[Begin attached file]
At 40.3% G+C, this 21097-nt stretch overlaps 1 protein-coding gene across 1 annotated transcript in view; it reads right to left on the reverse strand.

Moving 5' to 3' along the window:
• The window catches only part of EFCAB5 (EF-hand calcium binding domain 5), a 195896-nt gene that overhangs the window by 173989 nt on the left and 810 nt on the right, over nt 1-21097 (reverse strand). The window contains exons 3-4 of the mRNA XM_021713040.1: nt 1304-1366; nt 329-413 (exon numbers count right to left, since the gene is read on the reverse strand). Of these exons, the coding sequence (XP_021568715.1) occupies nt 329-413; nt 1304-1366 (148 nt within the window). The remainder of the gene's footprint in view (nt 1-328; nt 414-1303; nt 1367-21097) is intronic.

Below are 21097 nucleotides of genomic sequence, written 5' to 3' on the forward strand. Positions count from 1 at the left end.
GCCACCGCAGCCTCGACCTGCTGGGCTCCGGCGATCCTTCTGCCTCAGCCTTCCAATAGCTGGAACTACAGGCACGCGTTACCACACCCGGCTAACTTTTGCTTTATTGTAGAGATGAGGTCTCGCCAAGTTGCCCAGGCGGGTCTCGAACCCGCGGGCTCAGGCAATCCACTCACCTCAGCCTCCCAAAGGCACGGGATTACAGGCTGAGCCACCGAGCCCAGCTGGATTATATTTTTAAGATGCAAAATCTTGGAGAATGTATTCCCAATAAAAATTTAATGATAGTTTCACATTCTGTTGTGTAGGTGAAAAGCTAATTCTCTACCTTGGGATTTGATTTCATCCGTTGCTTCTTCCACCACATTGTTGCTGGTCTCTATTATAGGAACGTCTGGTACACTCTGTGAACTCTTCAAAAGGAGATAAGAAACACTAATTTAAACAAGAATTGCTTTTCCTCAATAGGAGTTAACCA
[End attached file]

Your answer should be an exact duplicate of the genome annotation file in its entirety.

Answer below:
At 40.3% G+C, this 21097-nt stretch overlaps 1 protein-coding gene across 1 annotated transcript in view; it reads right to left on the reverse strand.

Moving 5' to 3' along the window:
• The window catches only part of EFCAB5 (EF-hand calcium binding domain 5), a 195896-nt gene that overhangs the window by 173989 nt on the left and 810 nt on the right, over nt 1-21097 (reverse strand). The window contains exons 3-4 of the mRNA XM_021713040.1: nt 1304-1366; nt 329-413 (exon numbers count right to left, since the gene is read on the reverse strand). Of these exons, the coding sequence (XP_021568715.1) occupies nt 329-413; nt 1304-1366 (148 nt within the window). The remainder of the gene's footprint in view (nt 1-328; nt 414-1303; nt 1367-21097) is intronic.

Below are 21097 nucleotides of genomic sequence, written 5' to 3' on the forward strand. Positions count from 1 at the left end.
GCCACCGCAGCCTCGACCTGCTGGGCTCCGGCGATCCTTCTGCCTCAGCCTTCCAATAGCTGGAACTACAGGCACGCGTTACCACACCCGGCTAACTTTTGCTTTATTGTAGAGATGAGGTCTCGCCAAGTTGCCCAGGCGGGTCTCGAACCCGCGGGCTCAGGCAATCCACTCACCTCAGCCTCCCAAAGGCACGGGATTACAGGCTGAGCCACCGAGCCCAGCTGGATTATATTTTTAAGATGCAAAATCTTGGAGAATGTATTCCCAATAAAAATTTAATGATAGTTTCACATTCTGTTGTGTAGGTGAAAAGCTAATTCTCTACCTTGGGATTTGATTTCATCCGTTGCTTCTTCCACCACATTGTTGCTGGTCTCTATTATAGGAACGTCTGGTACACTCTGTGAACTCTTCAAAAGGAGATAAGAAACACTAATTTAAACAAGAATTGCTTTTCCTCAATAGGAGTTAACCA